IMF Survey: Global Economy Remains In Holding Pattern, IMF Chief Says
November 23, 2009
- Financial conditions have improved, but are far from normal
- Exit strategies should await financial stability, recovery in private demand
- To have sustained global growth, world economy will need new engine
The global economy remains very much in a holding pattern—stable, and getting better, but still highly vulnerable—IMF Managing Director Dominique Strauss-Kahn said in London today.
GLOBAL FINANCIAL CRISIS
Speaking at the annual conference of the Confederation of British Industry, Strauss-Kahn said the major advanced country areas in particular remain fragile, still dependent on policy support. Financial conditions have improved, but are far from normal.
“Signs show confidence returning, but banking systems in many advanced economies remain undercapitalized, weighed down by leaden legacy assets and, increasingly, non-performing loans,” Strauss-Kahn told the conference of U.K. private sector employers. “On the household side, weak financial positions and high unemployment will damp down on consumption for some time. And large public deficits add to vulnerabilities.”
Strauss-Kahn said it is still too early for a general exit from accommodative fiscal, monetary, and financial sector policies. Such exit should instead await a sustained recovery in private demand, as well as entrenched financial stability.
“Exit too soon, and you kill the recovery. Exit too late, and you sow the seeds for the next crisis,” he said. “We recommend erring on the side of caution, as exiting too early is costlier than exiting too late.”
As the pace of recovery differs among countries, so must exit strategies differ, Strauss-Kahn stressed. Plans for fiscal consolidation should be the top priority, especially in advanced economies.
A related challenge to exit strategies is managing capital flows to emerging markets. “In many countries, appreciation should be the key policy response. Other tools include lower interest rates, reserves accumulation, tighter fiscal policy, and financial sector prudential measures. Capital controls can be part of the package of measures,” Strauss-Kahn said. “But we should recognize that all tools have their limitations. We should be pragmatic,” he added.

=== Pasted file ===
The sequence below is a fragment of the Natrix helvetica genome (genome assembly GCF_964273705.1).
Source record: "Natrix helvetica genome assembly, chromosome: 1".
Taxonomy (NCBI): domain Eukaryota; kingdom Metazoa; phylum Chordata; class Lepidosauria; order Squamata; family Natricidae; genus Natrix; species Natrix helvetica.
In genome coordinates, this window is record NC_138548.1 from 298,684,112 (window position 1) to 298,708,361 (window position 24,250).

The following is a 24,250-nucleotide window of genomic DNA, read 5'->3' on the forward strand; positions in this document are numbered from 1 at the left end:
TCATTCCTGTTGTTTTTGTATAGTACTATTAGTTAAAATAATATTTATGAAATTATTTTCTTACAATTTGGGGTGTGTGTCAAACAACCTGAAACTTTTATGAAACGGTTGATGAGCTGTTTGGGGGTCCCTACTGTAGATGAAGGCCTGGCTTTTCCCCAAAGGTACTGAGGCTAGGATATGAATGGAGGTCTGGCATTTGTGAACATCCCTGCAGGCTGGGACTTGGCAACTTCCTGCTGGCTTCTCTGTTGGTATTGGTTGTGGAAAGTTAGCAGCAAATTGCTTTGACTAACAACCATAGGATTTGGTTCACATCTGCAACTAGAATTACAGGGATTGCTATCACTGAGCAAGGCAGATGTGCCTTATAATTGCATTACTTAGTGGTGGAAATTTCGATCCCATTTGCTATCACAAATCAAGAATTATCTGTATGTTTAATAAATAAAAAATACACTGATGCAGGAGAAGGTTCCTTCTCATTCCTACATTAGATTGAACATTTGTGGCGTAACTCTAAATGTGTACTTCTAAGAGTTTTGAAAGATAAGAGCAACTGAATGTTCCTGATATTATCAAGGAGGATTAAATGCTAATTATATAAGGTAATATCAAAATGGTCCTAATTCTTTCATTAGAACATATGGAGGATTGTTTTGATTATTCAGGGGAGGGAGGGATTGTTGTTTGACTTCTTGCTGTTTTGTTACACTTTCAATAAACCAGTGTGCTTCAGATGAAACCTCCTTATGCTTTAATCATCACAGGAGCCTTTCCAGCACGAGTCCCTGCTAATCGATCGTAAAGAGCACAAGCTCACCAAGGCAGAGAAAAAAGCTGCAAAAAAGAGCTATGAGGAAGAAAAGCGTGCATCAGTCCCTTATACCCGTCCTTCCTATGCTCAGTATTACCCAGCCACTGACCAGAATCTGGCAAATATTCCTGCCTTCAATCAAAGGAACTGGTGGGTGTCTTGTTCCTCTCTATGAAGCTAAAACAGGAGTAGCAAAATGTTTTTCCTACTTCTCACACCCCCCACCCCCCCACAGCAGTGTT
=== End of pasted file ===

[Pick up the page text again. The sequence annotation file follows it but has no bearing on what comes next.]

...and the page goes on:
Old growth model is dead
Turning to the sources of future growth, Strauss-Kahn said the old model under which households in the United States and elsewhere propelled the global economy with their voracious appetite for consumption, is dead—or at least on its last legs.
“If we are to have sustained global growth, somebody else needs to step into the breach. The leading candidates are the surplus countries,” Strauss-Kahn said, noting that China and other emerging Asian economies are shifting from exports toward domestic demand, aided by expansionary fiscal policy.
“But they have some way to go,” he stated. “This shift would be helped by stronger social security systems and higher spending on health and education, as well as reforms to boost access to credit. An appreciation of China’s exchange rate, along with some other Asian currencies, will also need to be part of the package.”
Noting that the financial sector in the advanced economies brought down the whole global economy, Strauss-Kahn called for progress on reforms to make the financial sector a safer, more stable place, without discouraging financial innovation.
Better application of rules
“In addition to better rules, we need better application of rules—and that means beefing up supervision and supervisory capacity,” Strauss-Kahn said. “The new regulatory system must do a better job of avoiding capture and complacency. This is another lesson from the crisis.”
On addressing risk management in the financial sector, he added that it was essential to break the link between risky behavior and compensation. “In this context, we have been asked by the G-20 to look into financial sector taxes. There are a number of ways to think about this, and we will look at it from various angles and consider all proposals,” he said.